Here are five reasons why the tiger is endangered and I will stick to the point and provide an overview. If you want to read more about the tiger please search for information on this website. Don’t forget that I’m generalizing because there’s more than one species of tiger but the most populous tiger is the Bengal tiger living primarily in India.
The area provided to the tiger by humans in which to live has decreased dramatically, much more than 50%, over the last three generations. The tiger is being squeezed out of its habitat. So the first reason is a loss of habitat – a place to live – because of increased human activity including commercial activity e.g. logging and settlements in the main country where the tigers lives, namely India. A spin-off and overlapping reason which is included in this section is that people come into contact with tigers which can lead to tiger attacks which in turn can lead to retaliatory attacks by people upon tigers.
Poaching for body parts is one of the major hazards for the tiger. Many tigers are poached, killed and shipped via Myanmar and Thailand to China where they are eaten because the consumers believe that it improves their libido or something else, perhaps they think it makes them better businessmen, who knows. Body parts are also converted to Chinese medicine. It is nearly impossible to stop it despite some good attempts. Business overrules conservation. Corruption undermines conservation.
The global tiger population in 1998 was estimated at 5000-7000 which when compared to current figures indicates a decline of about 50%. So the third reason is that there is a consistent year-on-year decline in population numbers which obviously points to endangerment.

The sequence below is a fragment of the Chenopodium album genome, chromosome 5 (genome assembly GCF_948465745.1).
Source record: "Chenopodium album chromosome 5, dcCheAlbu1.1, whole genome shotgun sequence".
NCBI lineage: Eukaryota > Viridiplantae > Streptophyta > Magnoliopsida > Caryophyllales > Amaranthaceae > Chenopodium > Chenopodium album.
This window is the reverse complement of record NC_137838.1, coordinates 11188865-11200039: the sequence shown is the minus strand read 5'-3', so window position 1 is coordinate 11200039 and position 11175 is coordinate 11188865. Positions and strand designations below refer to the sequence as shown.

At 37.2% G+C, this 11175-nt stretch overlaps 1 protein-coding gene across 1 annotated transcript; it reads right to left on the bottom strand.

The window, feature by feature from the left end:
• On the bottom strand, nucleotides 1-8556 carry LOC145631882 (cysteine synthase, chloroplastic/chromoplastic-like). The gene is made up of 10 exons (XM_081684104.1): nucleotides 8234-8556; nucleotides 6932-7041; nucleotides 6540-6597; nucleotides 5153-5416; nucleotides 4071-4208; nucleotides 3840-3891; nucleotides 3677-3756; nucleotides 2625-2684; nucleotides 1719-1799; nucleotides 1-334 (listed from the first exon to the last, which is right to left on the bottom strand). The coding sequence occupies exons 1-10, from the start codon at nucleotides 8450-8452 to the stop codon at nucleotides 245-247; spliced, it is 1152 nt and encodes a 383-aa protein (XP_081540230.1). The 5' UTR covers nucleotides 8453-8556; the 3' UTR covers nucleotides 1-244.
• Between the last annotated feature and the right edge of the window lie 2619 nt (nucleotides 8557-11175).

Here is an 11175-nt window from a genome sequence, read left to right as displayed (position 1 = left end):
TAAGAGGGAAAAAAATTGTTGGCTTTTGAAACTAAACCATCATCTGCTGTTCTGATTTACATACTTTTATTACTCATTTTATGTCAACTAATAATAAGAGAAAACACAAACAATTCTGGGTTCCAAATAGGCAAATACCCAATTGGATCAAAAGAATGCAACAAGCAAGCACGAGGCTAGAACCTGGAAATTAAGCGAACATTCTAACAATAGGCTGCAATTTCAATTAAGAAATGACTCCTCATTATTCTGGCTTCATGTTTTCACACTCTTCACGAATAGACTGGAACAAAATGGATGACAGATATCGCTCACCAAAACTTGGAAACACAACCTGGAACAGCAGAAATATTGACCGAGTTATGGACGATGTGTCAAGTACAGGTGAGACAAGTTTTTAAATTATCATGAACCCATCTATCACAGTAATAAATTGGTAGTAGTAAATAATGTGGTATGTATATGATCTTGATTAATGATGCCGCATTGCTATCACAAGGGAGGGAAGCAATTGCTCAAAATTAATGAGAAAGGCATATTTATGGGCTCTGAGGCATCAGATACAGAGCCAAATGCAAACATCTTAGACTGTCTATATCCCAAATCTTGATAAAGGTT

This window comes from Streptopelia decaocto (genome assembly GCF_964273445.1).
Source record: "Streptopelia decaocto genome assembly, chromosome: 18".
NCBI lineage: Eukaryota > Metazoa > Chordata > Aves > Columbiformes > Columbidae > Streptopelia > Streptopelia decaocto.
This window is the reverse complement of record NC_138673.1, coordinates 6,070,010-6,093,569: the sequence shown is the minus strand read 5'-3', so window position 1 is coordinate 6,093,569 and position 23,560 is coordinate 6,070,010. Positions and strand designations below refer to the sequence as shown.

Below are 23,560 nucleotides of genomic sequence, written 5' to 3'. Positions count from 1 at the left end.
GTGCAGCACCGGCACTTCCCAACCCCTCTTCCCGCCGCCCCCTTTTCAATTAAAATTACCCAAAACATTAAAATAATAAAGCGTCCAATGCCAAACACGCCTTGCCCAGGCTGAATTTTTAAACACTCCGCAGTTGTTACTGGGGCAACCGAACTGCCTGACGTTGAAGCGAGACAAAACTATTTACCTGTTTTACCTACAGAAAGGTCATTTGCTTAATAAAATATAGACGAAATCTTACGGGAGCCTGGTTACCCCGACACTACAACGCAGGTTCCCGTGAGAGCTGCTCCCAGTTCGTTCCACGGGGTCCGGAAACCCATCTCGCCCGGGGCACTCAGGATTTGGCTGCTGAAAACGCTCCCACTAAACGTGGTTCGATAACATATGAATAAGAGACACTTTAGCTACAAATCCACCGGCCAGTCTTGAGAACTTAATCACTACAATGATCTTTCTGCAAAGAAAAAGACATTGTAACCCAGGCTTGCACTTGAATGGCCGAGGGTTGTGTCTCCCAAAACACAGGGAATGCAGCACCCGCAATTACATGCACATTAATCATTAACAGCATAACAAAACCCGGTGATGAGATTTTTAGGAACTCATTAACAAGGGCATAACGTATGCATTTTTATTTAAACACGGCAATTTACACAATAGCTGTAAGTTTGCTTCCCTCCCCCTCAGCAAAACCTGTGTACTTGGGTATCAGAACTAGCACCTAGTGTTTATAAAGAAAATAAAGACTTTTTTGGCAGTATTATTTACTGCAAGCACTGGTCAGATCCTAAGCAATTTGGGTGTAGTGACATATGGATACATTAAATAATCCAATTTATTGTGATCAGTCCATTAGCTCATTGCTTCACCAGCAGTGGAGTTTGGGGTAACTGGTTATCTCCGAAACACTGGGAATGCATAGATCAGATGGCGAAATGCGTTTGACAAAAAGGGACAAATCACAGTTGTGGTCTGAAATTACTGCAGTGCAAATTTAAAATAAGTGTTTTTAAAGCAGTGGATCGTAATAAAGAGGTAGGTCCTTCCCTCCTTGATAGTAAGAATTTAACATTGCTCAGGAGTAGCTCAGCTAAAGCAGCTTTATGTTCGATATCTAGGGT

In an overlap with reason 3 above the population of mature individuals may be fewer than 2500. The places where these individuals live is fragmented. This has an impact upon inbreeding and sustainability. To ensure the survival of the tiger there needs to be large population sizes including high densities and high survival rates of breeding adult females. The numbers of breeding individuals appears to be declining and may not be reversible in all places. The tiger lives primarily in reserves in India and it is said that these reserves are sometimes too small to sustain a breeding population. We are told that at least two of the source populations referred to in research in 2010 by Walston have been lost. In 2006 the assessment was that there were 13 countries in which breeding tiger populations existed and today it is believed that these populations only occur in eight of those countries: Bangladesh, Bhutan, India, Indonesia, Malaysia, Nepal, Thailand and Russia.
The world population of tigers is precarious which leads to uncertainty about their future by which I mean whether this animal will continue to exist in the wild in the medium to long term future. The numbers continue to decline. The uncertainty leads to the classification of being endangered.
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